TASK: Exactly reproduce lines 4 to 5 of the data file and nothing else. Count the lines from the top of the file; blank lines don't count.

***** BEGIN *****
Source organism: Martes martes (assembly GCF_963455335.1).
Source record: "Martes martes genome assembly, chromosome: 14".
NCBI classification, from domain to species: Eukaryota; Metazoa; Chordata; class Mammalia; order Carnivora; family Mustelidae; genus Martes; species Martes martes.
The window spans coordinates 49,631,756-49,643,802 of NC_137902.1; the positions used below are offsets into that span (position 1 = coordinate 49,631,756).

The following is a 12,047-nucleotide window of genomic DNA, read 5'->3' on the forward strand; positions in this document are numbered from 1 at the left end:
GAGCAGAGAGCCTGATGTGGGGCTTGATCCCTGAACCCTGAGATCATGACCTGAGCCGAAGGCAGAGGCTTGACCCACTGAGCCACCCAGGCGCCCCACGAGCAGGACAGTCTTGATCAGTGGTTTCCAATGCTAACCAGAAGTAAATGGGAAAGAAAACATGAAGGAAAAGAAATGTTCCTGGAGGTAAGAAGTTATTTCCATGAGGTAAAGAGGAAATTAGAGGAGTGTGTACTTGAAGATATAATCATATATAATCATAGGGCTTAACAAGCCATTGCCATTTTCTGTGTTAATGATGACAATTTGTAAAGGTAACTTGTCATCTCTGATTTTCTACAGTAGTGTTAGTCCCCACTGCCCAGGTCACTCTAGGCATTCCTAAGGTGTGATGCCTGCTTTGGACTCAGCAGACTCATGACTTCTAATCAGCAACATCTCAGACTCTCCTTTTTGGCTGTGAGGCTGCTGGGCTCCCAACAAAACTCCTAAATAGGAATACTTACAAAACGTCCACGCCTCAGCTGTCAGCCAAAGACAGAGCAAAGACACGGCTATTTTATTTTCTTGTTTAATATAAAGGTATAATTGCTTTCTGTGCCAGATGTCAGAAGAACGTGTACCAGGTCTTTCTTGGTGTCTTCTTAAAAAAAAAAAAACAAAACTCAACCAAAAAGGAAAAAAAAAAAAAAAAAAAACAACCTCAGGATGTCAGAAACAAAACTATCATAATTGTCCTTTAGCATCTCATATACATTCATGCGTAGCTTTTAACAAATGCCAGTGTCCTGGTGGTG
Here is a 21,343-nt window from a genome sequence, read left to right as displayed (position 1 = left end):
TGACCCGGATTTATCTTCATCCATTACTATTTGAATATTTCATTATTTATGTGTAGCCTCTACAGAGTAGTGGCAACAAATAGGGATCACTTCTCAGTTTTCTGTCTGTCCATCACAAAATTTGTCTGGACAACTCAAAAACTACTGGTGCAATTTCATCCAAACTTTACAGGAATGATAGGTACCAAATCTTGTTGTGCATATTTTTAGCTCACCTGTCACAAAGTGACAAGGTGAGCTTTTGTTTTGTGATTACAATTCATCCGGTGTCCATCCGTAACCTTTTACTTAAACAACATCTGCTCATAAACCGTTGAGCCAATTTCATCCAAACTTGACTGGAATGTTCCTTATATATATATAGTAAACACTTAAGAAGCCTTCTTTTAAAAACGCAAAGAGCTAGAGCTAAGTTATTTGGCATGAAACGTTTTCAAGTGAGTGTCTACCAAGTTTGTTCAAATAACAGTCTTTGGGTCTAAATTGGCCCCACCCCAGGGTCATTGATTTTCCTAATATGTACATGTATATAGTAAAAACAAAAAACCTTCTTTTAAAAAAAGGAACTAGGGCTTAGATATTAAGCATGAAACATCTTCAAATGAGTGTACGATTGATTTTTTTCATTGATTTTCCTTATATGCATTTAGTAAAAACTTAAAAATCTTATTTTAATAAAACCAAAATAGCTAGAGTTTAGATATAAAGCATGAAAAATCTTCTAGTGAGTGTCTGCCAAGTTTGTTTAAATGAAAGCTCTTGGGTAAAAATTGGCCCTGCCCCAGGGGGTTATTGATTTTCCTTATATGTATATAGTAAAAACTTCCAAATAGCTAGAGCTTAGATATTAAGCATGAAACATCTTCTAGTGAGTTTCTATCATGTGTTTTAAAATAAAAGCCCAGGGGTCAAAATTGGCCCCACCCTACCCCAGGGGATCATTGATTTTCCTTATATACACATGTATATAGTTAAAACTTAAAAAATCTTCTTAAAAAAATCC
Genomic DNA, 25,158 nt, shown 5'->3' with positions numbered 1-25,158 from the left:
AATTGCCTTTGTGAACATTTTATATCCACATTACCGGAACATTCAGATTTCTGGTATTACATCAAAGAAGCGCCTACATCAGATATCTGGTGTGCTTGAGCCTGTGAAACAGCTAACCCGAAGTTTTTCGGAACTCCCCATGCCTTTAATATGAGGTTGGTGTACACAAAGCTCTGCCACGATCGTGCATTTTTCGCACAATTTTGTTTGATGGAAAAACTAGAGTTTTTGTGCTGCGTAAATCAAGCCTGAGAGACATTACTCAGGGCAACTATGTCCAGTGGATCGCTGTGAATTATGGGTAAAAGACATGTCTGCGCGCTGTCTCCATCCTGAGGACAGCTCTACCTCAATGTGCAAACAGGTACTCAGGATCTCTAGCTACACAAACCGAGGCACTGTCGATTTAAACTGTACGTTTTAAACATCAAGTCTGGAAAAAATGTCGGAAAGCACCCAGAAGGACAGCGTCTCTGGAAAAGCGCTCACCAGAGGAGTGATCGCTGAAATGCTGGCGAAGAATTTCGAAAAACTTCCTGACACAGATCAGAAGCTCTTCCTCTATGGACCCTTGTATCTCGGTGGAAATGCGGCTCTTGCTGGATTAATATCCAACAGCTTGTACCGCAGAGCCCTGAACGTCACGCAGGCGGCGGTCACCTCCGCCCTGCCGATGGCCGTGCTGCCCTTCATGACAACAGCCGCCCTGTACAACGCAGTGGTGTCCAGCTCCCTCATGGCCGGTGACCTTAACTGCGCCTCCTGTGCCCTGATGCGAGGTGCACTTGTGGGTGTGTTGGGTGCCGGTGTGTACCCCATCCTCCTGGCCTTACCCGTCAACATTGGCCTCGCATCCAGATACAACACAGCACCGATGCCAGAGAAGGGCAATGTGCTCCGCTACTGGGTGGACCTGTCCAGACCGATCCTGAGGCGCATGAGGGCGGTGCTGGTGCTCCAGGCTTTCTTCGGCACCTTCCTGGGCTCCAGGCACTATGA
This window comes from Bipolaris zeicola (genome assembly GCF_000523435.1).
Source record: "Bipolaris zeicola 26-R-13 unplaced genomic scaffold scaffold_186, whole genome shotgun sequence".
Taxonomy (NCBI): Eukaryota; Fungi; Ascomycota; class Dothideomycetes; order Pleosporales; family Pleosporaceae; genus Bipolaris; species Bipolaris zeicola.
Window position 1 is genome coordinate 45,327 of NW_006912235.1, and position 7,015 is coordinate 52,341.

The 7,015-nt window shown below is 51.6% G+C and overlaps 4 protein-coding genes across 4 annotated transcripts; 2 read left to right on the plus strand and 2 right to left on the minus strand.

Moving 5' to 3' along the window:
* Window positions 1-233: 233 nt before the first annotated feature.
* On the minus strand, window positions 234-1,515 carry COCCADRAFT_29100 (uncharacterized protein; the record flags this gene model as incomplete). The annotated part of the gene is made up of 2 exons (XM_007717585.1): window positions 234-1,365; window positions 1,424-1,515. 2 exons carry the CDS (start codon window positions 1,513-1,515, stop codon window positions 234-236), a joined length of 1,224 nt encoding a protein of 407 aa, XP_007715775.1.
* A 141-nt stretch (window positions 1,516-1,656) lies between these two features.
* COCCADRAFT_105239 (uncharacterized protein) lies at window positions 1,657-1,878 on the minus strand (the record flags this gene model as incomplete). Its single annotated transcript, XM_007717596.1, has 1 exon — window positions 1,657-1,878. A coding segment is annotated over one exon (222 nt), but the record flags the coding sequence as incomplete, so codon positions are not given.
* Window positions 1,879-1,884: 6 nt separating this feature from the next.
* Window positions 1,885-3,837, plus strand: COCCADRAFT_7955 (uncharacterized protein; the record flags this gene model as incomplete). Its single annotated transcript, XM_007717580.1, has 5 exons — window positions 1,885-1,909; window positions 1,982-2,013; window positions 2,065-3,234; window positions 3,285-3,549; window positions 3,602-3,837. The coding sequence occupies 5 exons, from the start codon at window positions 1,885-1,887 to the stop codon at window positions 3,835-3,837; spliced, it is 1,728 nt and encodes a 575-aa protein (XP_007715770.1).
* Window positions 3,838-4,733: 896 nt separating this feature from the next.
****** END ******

The window spans coordinates 49,631,756-49,643,802 of NC_137902.1; the positions used below are offsets into that span (position 1 = coordinate 49,631,756).

The following is a 12,047-nucleotide window of genomic DNA, read 5'->3' on the forward strand; positions in this document are numbered from 1 at the left end: